Two three-year funding awards from the National Cancer Institute (NCI) will bolster work by the UNC Lineberger Comprehensive Cancer Center to address disparities in cancer incidence and mortality in North Carolina and across a three-state region.
A three-year grant of $339,909 will support collaboration between UNC Lineberger and the Medical University of South Carolina (MUSC) Hollings Cancer Center to address cancer disparities across North and South Carolina and Tennessee. The grant will help UNC Lineberger and MUSC to identify and build cancer disparities-focused collaborations, training programs and funding opportunities in the three-state region, known as Region 1-South. It was awarded as an administrative supplement through the Geographical Management of Cancer Health Disparities Program, a federal effort to grow cancer health disparities research and training.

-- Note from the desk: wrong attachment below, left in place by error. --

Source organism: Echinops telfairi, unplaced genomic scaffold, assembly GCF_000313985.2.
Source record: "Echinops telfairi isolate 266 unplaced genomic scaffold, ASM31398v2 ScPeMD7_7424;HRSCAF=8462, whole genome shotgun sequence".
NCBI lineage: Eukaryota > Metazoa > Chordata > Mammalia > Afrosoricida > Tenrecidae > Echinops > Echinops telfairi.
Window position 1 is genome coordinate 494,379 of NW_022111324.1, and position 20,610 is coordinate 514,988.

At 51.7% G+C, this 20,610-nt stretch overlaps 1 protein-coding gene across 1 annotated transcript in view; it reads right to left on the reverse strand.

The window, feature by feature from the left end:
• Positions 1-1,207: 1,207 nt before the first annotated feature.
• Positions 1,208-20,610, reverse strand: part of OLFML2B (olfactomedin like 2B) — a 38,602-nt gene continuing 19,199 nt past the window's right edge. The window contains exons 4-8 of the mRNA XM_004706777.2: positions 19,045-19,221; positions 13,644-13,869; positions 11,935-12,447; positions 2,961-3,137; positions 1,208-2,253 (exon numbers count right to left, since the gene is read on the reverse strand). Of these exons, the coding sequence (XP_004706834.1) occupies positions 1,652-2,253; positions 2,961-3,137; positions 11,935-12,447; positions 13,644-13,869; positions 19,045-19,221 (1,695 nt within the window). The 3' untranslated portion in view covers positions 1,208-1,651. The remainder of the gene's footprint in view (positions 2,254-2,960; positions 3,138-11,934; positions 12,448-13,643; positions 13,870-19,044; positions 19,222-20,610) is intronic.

“We are thrilled for the opportunity to work with our colleagues at MUSC to coordinate cancer health disparities activities across our region, expand the network of cancer equity-focused researchers, and disseminate information about professional development, funding opportunities, collaborative efforts, and evidence-based research in this field within the region,” said Dr. Stephanie B. Wheeler, assistant professor of health policy and management at the UNC Gillings School of Global Public Health and UNC Lineberger member.
Dr. Wheeler is site director for the project at UNC.
In addition to Wheeler, the supplement is co-led locally by Dr. Ethan Basch, associate professor of health policy and management at the Gillings School and of oncology in the UNC School of medicine. Dr. Basch, director of the UNC Lineberger Cancer Outcomes Research Program, will work with Dr. Chanita Hughes-Halbert, at MUSC. MUSC’s Dr. LaShanta Rice and Dr. Anissa I. Vines, research assistant professor of epidemiology at the Gillings School, are regional coordinating co-directors.
The program draws on UNC’s strengths — including the collaboration of multidisciplinary teams in health policy and management, health behavior, epidemiology, medicine, nursing and other disciplines, Dr. Wheeler said. In addition, UNC researchers, who are able to monitor regional and subpopulation trends through the Integrated Cancer Information and Surveillance System, are committed to working with the non-academic community to address the persistent problem of cancer disparities.